Pittsburgh Penguins: 3 Potential Options for Marc-Andre Fleury

May 22, 2016; Pittsburgh, PA, USA; Pittsburgh Penguins goalie Marc-Andre Fleury (29) stands in net before the start of game five of the Eastern Conference Final of the 2016 Stanley Cup Playoffs against the Tampa Bay Lightning at Consol Energy Center. Tampa Bay won 4-3 in OT. Mandatory Credit: Don Wright-USA TODAY Sports
May 22, 2016; Pittsburgh, PA, USA; Pittsburgh Penguins goalie Marc-Andre Fleury (29) stands in net before the start of game five of the Eastern Conference Final of the 2016 Stanley Cup Playoffs against the Tampa Bay Lightning at Consol Energy Center. Tampa Bay won 4-3 in OT. Mandatory Credit: Don Wright-USA TODAY Sports /

Thanks to moves by General Manager Jim Rutherford, the Penguins don’t have to change much from their Championship team. However, one of the biggest question marks is what the Penguins will do with Marc-Andre Fleury.

While the Pittsburgh Penguins’ late season goalie change may have won them a Stanley Cup, it also now poses a difficult question. What do they do with Marc-Andre Fleury?

It is a tough question. And one that is only made more complicated by the NHL expansion draft likely to be held after next season.

Personally, I see absolutely no way the team can bench Matt Murray. He was instrumental in the team’s Stanley Cup run. Also, if the Pens bench him, what could he possibly do to win the starting job? If winning the Stanley Cup wasn’t enough, what would be?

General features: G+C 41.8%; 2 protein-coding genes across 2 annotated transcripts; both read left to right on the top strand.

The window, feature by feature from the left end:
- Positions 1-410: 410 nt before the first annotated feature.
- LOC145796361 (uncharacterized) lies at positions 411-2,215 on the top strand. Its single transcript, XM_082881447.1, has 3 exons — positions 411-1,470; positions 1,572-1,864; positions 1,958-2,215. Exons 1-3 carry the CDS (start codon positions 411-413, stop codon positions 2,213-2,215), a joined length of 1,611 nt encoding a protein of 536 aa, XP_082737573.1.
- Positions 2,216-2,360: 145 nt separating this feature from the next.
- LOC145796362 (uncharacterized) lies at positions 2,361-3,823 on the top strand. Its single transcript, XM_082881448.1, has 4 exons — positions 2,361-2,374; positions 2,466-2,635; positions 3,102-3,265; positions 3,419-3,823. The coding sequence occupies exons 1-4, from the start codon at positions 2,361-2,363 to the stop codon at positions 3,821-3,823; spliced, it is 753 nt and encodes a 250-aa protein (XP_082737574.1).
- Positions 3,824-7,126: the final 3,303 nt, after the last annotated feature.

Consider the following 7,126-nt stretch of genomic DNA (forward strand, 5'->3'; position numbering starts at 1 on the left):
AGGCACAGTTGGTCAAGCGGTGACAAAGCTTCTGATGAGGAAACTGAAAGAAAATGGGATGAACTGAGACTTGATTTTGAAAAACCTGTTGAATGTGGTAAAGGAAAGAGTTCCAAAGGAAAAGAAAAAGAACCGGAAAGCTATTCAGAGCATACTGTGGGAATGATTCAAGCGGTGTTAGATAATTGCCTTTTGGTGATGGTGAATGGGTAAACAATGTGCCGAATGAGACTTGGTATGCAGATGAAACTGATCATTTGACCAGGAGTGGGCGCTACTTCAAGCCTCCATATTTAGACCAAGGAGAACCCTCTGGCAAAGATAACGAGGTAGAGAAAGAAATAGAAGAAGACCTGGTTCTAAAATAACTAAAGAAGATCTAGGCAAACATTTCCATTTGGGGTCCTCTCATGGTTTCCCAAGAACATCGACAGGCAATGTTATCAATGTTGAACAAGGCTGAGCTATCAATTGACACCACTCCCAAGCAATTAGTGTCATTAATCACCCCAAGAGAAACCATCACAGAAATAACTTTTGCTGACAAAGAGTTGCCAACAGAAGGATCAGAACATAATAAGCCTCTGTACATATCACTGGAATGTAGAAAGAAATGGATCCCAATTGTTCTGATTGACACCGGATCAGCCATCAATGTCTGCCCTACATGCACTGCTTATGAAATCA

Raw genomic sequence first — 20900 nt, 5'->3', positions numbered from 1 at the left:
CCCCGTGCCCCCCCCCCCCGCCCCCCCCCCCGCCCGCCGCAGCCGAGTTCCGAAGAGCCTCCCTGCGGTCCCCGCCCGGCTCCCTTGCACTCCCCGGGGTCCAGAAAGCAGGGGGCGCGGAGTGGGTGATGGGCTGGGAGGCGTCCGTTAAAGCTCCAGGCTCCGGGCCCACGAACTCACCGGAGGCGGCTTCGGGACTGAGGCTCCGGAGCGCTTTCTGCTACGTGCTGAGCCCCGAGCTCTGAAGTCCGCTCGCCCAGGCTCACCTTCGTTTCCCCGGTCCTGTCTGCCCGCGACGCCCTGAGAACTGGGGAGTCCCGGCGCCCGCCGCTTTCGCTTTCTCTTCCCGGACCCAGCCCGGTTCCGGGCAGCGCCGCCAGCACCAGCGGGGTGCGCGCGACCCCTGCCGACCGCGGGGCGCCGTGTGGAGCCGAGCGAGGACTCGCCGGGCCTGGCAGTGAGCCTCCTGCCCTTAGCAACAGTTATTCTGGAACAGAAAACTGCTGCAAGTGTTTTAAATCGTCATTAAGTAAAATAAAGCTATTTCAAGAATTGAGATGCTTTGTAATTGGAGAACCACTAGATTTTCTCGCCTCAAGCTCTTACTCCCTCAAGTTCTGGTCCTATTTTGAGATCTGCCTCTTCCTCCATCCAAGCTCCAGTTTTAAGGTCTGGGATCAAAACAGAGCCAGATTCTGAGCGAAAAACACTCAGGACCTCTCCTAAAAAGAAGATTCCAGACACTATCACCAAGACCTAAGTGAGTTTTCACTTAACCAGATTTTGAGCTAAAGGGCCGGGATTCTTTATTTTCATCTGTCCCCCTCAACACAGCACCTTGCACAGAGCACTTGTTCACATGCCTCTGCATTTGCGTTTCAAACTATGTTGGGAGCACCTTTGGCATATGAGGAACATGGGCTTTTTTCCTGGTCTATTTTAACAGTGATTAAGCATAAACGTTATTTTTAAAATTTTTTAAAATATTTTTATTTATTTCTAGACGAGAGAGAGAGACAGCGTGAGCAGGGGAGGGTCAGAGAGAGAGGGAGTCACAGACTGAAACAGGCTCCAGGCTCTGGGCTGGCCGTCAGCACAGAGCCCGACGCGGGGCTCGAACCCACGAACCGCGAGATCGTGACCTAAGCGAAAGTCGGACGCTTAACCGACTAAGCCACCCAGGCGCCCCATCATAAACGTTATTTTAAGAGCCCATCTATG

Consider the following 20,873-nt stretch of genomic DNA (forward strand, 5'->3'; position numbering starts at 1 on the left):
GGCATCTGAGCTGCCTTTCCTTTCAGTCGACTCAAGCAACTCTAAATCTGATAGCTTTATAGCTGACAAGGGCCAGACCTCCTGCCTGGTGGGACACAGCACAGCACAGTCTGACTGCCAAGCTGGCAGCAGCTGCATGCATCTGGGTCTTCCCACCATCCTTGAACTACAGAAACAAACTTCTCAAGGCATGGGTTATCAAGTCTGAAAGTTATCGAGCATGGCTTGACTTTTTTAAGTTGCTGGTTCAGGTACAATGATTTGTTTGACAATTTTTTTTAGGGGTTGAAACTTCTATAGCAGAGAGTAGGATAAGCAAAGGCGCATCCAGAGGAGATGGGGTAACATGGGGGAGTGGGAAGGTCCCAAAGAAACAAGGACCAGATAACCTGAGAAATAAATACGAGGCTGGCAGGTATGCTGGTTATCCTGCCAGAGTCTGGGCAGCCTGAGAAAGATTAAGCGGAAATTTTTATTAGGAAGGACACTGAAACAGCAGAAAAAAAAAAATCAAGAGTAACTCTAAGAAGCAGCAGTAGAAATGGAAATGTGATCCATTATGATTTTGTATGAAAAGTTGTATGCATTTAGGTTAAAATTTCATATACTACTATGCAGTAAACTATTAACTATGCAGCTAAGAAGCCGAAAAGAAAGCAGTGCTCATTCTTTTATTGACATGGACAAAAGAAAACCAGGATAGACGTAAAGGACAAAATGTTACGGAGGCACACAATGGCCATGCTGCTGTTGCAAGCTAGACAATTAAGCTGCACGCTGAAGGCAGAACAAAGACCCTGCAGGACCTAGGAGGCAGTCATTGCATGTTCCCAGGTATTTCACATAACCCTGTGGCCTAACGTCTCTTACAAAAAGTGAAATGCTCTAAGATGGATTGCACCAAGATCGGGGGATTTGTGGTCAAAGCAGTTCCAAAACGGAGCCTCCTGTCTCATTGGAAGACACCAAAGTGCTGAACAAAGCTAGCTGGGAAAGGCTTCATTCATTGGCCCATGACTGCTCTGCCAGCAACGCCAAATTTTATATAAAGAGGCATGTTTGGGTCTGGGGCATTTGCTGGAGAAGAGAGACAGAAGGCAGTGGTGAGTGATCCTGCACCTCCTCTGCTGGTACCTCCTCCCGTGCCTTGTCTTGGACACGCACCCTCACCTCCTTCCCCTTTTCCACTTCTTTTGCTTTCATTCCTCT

As I see it, there are three realistic options for the Penguins. They could try to keep both goalies, they could keep Fleury and trade Murray, or they could keep Murray and trade Fleury. Let’s explore the pros and cons of each.

Option 1: Keep Both Goalies

According to a recent article by the Pittsburgh Post-Gazette, Jim Rutherford said “in a perfect world” he would want to keep both Murray and Fleury on the roster. However, this doesn’t seem like a feasible solution to the issue.

Both Fleury and Murray deserve, and likely want, to be a team’s number one goalie. I have already stated that making Murray a backup wouldn’t work, so this method would have to involve each goalie playing roughly half of the team’s regular season games.

There are some positives to this idea. You can never have too much goaltending depth in the NHL, and both Murray and Fleury are above average netminders. This would also keep both guys well rested give the Pens a great insurance option in case of injury.

Unfortunately, beyond depth and rest, this idea has little merit for the Penguins. First and foremost, the club’s finances make this idea tough.

The Penguins signed Fleury to an extension in November 2014. That deal means the 31-year-old is signed through the 2018-19 season at an average annual value (AAV) of $5.75 million.

By comparison, Matt Murray was signed to a three-year contract in September of 2013. He is under contract only through next season but is only owed $902,500 for the final year.

Financially, Fleury is paid far too much to reasonably make him the team’s backup goalie. Arguably, he’s paid far too much to be this team’s co-starter. Given the Pens annual struggle with the salary cap, I don’t think they can keep both goalies.

Outside of money, Fleury also has a no-movement clause in his contract. While this wouldn’t matter for the Penguins, the clause may have an impact when the expansion draft comes around.

Current rules state that teams can protect only one goaltender from selection in the draft, but teams must protect players with no-movement clauses. By default, the Penguins would have to protect Fleury, and leave Murray for the taking.

Finally, a dual-goalie system would wreak havoc during the playoffs. Which of the starters gets to play? How long of a leash does he have? All of these issues point to this being a problematic and unlikely alternative.